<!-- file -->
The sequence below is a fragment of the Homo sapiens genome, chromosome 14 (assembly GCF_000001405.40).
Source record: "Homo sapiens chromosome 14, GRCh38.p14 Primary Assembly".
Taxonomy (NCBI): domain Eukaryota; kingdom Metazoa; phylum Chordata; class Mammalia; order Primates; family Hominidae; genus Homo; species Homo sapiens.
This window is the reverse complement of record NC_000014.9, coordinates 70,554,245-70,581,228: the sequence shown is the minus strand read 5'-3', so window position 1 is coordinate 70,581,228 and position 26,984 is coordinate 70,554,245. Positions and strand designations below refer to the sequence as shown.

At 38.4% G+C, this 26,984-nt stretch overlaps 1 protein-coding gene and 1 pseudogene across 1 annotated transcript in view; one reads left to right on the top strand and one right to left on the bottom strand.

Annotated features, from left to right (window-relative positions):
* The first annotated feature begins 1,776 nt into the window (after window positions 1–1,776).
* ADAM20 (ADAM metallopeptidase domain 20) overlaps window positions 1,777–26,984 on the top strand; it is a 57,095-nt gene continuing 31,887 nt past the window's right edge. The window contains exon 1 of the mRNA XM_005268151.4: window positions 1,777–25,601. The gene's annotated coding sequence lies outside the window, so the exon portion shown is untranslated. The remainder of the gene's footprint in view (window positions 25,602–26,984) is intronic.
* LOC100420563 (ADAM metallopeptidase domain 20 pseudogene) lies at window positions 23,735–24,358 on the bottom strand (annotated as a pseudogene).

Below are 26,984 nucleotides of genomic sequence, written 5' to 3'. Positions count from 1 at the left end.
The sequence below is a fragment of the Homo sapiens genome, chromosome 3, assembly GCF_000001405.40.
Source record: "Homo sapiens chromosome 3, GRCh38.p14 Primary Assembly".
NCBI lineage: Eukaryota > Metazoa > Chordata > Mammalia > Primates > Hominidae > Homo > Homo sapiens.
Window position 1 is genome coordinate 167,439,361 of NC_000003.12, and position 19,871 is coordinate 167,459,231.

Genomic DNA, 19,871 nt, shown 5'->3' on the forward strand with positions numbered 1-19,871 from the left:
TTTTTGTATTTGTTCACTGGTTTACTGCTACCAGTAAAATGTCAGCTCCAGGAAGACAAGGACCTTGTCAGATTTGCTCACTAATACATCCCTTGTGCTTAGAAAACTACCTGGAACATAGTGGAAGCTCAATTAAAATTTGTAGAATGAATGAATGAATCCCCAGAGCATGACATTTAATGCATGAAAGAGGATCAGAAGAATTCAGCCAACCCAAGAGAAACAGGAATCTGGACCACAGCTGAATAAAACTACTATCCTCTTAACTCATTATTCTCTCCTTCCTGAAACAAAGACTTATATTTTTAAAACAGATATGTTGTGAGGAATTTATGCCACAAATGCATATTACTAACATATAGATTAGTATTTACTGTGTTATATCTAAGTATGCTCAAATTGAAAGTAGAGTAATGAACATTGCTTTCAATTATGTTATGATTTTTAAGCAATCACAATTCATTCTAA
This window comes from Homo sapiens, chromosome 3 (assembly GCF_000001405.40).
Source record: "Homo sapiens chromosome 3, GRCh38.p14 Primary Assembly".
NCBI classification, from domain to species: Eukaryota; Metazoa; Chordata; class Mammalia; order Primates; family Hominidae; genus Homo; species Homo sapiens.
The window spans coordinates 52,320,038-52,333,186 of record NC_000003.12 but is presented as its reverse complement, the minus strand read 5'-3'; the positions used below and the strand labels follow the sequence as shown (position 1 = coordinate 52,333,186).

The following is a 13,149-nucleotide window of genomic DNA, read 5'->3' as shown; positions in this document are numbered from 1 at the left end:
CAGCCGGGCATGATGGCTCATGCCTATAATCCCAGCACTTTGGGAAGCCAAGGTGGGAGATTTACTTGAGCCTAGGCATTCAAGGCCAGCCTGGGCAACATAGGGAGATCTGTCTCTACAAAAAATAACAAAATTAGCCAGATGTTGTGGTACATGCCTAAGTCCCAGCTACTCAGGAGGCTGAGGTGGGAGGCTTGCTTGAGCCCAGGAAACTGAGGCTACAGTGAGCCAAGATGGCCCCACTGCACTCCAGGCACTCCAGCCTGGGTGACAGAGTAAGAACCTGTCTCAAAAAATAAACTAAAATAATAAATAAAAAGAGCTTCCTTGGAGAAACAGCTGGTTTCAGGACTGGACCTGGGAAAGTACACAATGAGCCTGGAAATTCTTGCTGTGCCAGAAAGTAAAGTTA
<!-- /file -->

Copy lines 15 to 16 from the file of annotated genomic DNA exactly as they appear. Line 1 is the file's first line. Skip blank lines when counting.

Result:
Genomic DNA, 19,871 nt, shown 5'->3' on the forward strand with positions numbered 1-19,871 from the left:
TTTTTGTATTTGTTCACTGGTTTACTGCTACCAGTAAAATGTCAGCTCCAGGAAGACAAGGACCTTGTCAGATTTGCTCACTAATACATCCCTTGTGCTTAGAAAACTACCTGGAACATAGTGGAAGCTCAATTAAAATTTGTAGAATGAATGAATGAATCCCCAGAGCATGACATTTAATGCATGAAAGAGGATCAGAAGAATTCAGCCAACCCAAGAGAAACAGGAATCTGGACCACAGCTGAATAAAACTACTATCCTCTTAACTCATTATTCTCTCCTTCCTGAAACAAAGACTTATATTTTTAAAACAGATATGTTGTGAGGAATTTATGCCACAAATGCATATTACTAACATATAGATTAGTATTTACTGTGTTATATCTAAGTATGCTCAAATTGAAAGTAGAGTAATGAACATTGCTTTCAATTATGTTATGATTTTTAAGCAATCACAATTCATTCTAA